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Server-side scripting is usually used to provide an interface for the client and to limit client access to proprietary databases or other data sources. These scripts may assemble client characteristics for use in customizing the response based on those characteristics, the user's requirements, access rights, etc. Server-side scripting also enables the website owner to reduce user access to the source code of server-side scripts which may be proprietary and valuable in itself. The down-side to the use of server-side scripting is that the server website computer needs to provide most of the computing resources before sending a page to the client computer for display via its web browser.
When the server serves data in a commonly used manner, for example according to the HTTP or FTP protocols, users may have their choice of a number of client programs (most modern web browsers can request and receive data using both of those protocols). In the case of more specialized applications, programmers may write their own server, client, and communications protocol, that can only be used with one another.
Programs that run on a user's local computer without ever sending or receiving data over a network are not considered clients, and so the operations of such programs would not be considered client-side operations.
Server-side scripting was later used in early 1995 by Fred DuFresne while developing the first web site for Boston, MA television station WCVB. The technology is described in US patent 5835712. The patent was issued in 1998 and is now owned by Open Invention Network (OIN). In 2010 OIN named Fred DuFresne a "Distinguished Inventor" for his work on server-side scripting.
Today, a variety of services use server-side scripting to deliver results back to a client as a paid or free service. An example would be WolframAlpha, which is a computational knowledge engine that computes results outside the clients environment and returns the computed result back. A more commonly used service is Google's proprietary search engine, which searches millions of cached results related to the user specified keyword and returns an ordered list of links back to the client. Apple's Siri application also employs server-side scripting outside of a web application. The application takes an input, computes a result, and returns the result back to the client.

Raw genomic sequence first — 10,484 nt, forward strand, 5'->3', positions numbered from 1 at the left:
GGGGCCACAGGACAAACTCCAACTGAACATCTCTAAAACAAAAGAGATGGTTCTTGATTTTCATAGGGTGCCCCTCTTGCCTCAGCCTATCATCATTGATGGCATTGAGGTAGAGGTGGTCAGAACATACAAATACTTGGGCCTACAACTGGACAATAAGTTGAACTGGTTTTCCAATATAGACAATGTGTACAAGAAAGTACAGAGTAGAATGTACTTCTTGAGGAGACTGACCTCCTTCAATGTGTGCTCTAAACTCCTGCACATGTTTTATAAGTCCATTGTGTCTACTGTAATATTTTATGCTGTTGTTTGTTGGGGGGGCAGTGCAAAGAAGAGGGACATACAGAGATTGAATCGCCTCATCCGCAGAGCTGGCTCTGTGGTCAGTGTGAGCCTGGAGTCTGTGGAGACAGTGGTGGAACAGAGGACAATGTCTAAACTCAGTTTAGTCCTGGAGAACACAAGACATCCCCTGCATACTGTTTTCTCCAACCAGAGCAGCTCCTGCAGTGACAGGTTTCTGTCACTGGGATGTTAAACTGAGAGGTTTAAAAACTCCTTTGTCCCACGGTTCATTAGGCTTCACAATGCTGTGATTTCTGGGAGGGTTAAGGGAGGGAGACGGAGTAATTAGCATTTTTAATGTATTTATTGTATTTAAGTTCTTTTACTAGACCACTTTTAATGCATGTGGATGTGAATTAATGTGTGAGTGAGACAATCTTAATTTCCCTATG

In the earlier days of the web, server-side scripting was almost exclusively performed by using a combination of C programs, Perl scripts, and shell scripts using the Common Gateway Interface (CGI). Those scripts were executed by the operating system, and the results were served back by the web server. Many modern web servers can directly execute on-line scripting languages such as ASP and PHP either by the web server itself or via extension modules (e.g. mod_perl or mod_php) to the web server. For example, WebDNA includes its own embedded database system. Either form of scripting (i.e., CGI or direct execution) can be used to build up complex multi-page sites, but direct execution usually results in less overhead because of the lower number of calls to external interpreters.
Dynamic websites sometimes use custom web application servers, such as the Python "Base HTTP Server" library, although some may not consider this to be server-side scripting. When designing using dynamic web-based scripting technics, like classic ASP or PHP, developers must have a keen understanding of the logical, temporal, and physical separation between the client and the server. For a user's action to trigger the execution of server-side code, for example, a developer working with classic ASP must explicitly cause the user's browser to make a request back to the web server. Creating such interactions can easily consume much development time and lead to unreadable code.
Server side scripts are completely processed by the servers instead of clients. When clients request a page containing server side scripts, the applicable server processes the scripts and returns an HTML page to the client. For example, an ASP page is not processed by the browser; instead it is interpreted by the server which can process ASP scripts and return an HTML page to the client.
There are a number of server-side scripting languages available, including: